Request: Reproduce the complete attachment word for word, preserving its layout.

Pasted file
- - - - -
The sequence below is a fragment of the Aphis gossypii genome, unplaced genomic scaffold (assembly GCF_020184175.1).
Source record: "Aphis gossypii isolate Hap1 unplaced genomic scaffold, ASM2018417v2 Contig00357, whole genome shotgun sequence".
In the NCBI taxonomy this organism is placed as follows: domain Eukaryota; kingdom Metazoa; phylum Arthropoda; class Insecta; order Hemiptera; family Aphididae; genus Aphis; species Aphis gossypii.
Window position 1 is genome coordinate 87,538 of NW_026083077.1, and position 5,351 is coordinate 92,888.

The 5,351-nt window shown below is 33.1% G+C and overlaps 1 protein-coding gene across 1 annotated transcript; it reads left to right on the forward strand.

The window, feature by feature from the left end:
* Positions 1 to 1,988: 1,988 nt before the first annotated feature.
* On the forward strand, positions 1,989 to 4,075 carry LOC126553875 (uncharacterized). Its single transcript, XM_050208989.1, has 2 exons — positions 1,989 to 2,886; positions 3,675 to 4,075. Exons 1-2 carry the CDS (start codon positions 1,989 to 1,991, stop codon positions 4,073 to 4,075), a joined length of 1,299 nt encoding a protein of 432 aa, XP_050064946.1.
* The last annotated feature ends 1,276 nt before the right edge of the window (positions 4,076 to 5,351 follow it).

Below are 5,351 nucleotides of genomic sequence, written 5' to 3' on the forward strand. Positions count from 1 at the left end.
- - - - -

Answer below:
The sequence below is a fragment of the Aphis gossypii genome, unplaced genomic scaffold (assembly GCF_020184175.1).
Source record: "Aphis gossypii isolate Hap1 unplaced genomic scaffold, ASM2018417v2 Contig00357, whole genome shotgun sequence".
In the NCBI taxonomy this organism is placed as follows: domain Eukaryota; kingdom Metazoa; phylum Arthropoda; class Insecta; order Hemiptera; family Aphididae; genus Aphis; species Aphis gossypii.
Window position 1 is genome coordinate 87,538 of NW_026083077.1, and position 5,351 is coordinate 92,888.

The 5,351-nt window shown below is 33.1% G+C and overlaps 1 protein-coding gene across 1 annotated transcript; it reads left to right on the forward strand.

The window, feature by feature from the left end:
* Positions 1 to 1,988: 1,988 nt before the first annotated feature.
* On the forward strand, positions 1,989 to 4,075 carry LOC126553875 (uncharacterized). Its single transcript, XM_050208989.1, has 2 exons — positions 1,989 to 2,886; positions 3,675 to 4,075. Exons 1-2 carry the CDS (start codon positions 1,989 to 1,991, stop codon positions 4,073 to 4,075), a joined length of 1,299 nt encoding a protein of 432 aa, XP_050064946.1.
* The last annotated feature ends 1,276 nt before the right edge of the window (positions 4,076 to 5,351 follow it).

Below are 5,351 nucleotides of genomic sequence, written 5' to 3' on the forward strand. Positions count from 1 at the left end.